But some of the next generation and more of the one after that moved to other sections of New York City and to its suburbs. They were able to do so, thanks to the fact that they had come to the land of opportunity, which here meant, above all, schooling. In those days the City Colleges: CCNY, Brooklyn College and the rest did not charge tuition and everyone with a good high school record was admitted. (Really good, but not necessarily spectacular.) Thus a certain level of smarts and Sitzfleisch for studying got you a bachelor degree. Many of my high school teachers in the early 40s were Jewish and Italian, probably second generation arrivals in America.
   And others became accountants, lawyers, and of course, physicians. From shtetl barbers and glaziers, working out of a poor hovel of a home to airy apartments in the Bronx, in Brooklyn, and on the upper West Side of Manhattan. No, there has not yet been a Jewish president, but it is not surprising that mother should be proud of her son the doctor. Surely that joke of endless variations is the descendent of the East European shtetl via the tenements of Hester and Essex Streets and the shops of Downtown Second Avenue.

A Jewish President calls mom and asks her to come to the White House for a Passover Seder. She would rather not and refuses to go. The President, her son, says she will get Secret Service escort and a ride in Air Force One - just pack a bag. Eventually she agrees to come. At the curbside with her luggage, waiting for the Secret Service, her neighbor asks; "So; where are you going?" "You know my son the doctor; I'm going to his brother’s house."

[1] Jeffrey Veidlinger, In the Shadow of the Shtetl: Small-Town Jewish Life in Soviet Ukraine Bloomington: Indiana University Press, 2013.
[2] Still, I’m further along than that suggests, since 100% often takes you far beyond a book’s text, through notes, appendices, and a many-page index.
[3] The quotation is from the beginning of Chapter 3, “Social Structure of the Soviet Shtetl” with the first section entitled “There were Such Great Tailors.”

Friday, September 19, 2014

A Book to Come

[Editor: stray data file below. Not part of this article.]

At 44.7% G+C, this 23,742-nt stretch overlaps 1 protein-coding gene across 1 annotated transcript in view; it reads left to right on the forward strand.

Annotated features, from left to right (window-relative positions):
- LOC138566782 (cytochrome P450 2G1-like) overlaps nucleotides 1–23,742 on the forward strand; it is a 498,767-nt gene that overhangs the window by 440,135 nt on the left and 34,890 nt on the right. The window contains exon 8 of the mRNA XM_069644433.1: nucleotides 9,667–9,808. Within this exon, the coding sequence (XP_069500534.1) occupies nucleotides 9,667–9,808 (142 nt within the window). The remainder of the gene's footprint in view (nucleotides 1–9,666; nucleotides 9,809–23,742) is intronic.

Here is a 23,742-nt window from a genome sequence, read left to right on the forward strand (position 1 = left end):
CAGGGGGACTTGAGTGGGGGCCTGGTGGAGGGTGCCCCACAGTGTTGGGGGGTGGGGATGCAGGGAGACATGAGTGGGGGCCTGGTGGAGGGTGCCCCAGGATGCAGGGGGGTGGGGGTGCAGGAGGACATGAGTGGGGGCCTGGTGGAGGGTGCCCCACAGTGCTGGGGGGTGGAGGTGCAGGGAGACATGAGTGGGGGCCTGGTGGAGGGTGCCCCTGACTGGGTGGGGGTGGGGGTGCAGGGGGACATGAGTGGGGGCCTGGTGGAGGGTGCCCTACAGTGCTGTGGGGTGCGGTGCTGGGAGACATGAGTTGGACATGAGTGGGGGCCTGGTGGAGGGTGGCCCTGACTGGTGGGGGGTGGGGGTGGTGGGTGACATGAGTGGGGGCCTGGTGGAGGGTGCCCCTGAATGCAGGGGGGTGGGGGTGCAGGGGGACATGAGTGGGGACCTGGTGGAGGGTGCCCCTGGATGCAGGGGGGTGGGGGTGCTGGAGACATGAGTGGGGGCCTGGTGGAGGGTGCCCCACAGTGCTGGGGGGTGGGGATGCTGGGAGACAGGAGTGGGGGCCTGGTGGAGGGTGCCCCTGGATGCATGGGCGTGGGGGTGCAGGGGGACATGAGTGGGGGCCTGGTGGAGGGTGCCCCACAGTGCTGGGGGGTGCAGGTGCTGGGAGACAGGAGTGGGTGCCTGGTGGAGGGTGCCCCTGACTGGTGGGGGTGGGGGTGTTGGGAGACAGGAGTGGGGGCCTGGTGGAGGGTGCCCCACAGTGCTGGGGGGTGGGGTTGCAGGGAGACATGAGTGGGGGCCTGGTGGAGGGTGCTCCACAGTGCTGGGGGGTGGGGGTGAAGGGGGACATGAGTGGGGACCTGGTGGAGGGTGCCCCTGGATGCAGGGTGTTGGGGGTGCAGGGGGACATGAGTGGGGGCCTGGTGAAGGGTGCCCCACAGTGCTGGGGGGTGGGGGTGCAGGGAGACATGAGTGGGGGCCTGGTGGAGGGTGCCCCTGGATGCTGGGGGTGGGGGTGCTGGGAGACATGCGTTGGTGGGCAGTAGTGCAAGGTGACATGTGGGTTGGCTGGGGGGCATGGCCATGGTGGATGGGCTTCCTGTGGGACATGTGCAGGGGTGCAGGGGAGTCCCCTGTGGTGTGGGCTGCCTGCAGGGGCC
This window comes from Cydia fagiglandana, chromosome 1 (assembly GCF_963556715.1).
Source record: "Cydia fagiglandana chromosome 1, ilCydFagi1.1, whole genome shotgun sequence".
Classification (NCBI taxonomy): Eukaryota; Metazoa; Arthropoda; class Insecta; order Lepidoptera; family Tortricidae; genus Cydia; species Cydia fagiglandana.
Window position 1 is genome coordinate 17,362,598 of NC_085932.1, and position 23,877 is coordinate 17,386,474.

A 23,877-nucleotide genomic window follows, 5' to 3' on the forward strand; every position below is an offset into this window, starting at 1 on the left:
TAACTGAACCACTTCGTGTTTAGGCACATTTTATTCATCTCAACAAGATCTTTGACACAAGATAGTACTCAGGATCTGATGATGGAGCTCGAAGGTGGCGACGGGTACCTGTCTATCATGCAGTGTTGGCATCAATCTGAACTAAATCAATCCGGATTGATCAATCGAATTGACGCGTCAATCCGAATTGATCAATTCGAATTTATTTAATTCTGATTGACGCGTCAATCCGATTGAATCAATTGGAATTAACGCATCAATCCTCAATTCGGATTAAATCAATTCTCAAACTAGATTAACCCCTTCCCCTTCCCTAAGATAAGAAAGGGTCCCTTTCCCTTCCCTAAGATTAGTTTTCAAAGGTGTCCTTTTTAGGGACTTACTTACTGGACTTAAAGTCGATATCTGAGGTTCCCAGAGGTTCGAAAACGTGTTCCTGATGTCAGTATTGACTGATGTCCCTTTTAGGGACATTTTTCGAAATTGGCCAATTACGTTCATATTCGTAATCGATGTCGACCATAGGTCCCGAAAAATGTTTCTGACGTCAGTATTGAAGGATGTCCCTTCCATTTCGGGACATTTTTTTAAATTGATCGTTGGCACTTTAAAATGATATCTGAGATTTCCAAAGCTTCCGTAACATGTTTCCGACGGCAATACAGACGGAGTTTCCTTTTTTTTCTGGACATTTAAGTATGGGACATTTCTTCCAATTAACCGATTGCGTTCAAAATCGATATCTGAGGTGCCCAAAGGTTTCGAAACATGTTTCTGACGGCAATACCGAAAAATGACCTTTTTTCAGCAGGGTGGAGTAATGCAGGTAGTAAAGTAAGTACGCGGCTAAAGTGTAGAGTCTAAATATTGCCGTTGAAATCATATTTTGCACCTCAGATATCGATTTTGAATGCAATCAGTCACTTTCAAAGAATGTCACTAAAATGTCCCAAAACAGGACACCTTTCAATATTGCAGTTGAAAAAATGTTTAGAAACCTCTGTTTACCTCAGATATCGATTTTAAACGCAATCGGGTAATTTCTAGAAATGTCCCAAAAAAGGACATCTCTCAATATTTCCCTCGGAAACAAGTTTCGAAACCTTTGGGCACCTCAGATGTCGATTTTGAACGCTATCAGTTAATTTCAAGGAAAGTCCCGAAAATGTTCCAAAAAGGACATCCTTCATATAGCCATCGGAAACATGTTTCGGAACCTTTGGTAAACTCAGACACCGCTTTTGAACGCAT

I’ve been pulled away from tending my blog by an exciting project. When my mother passed away in 1989, a small box with letters, labeled “Rudy" came into my possession. I was too busy to look into it then and subsequently forgot it. Still, it moved with me to Mexico more than two years ago and a couple of months ago I actually looked into that box. What I found, among less interesting items, were 148 letters I had written home to my parents during the year I was in the United States Navy, July 1945 to July 1946, when I was eighteen and then nineteen years old. My father, who was a very orderly person, had collected them—in their envelopes—and put them more or less in order. Imagine, one hundred and forty-eight letters sent in the course of one year!
   But that large number is not the only thing that surprised me. To start at the bottom: the handwriting—I had access to a typewriter only infrequently—is very legible; it was then much better than it is now. Second, those letters are well-written: mostly correct spelling, mostly whole sentences, indeed, literate. They are a testimony to my high school education. I had graduated from Brooklyn Tech(nical High School) just before my stint in the Navy and even though my chief  interest there was in various shops I took in the so-called Mechanical Course, we had to do a fair bit of writing. And the only way you learn to write is by writing. Finally, those letters are surprisingly interesting. They give an account of life in the Navy, from boot camp, at the end of World War II,  and to my very varied doings after training.
   I soon resolved to publish the letters as a book. They are now all transcribed and have been lightly sprinkled with footnotes to explain those references that I could recall.
   Now and then I wrote in German—the very first letter begins with a lengthy German paragraph; I've translated all the German in footnotes. It was only six years since my family had arrived in New York from Heidelberg and Nazi persecution of Jews. While English soon became my best language, even if not my first, the same cannot be said of my parents, who were plus and minus forty years old when hit by English, not a mere twelve, as I was.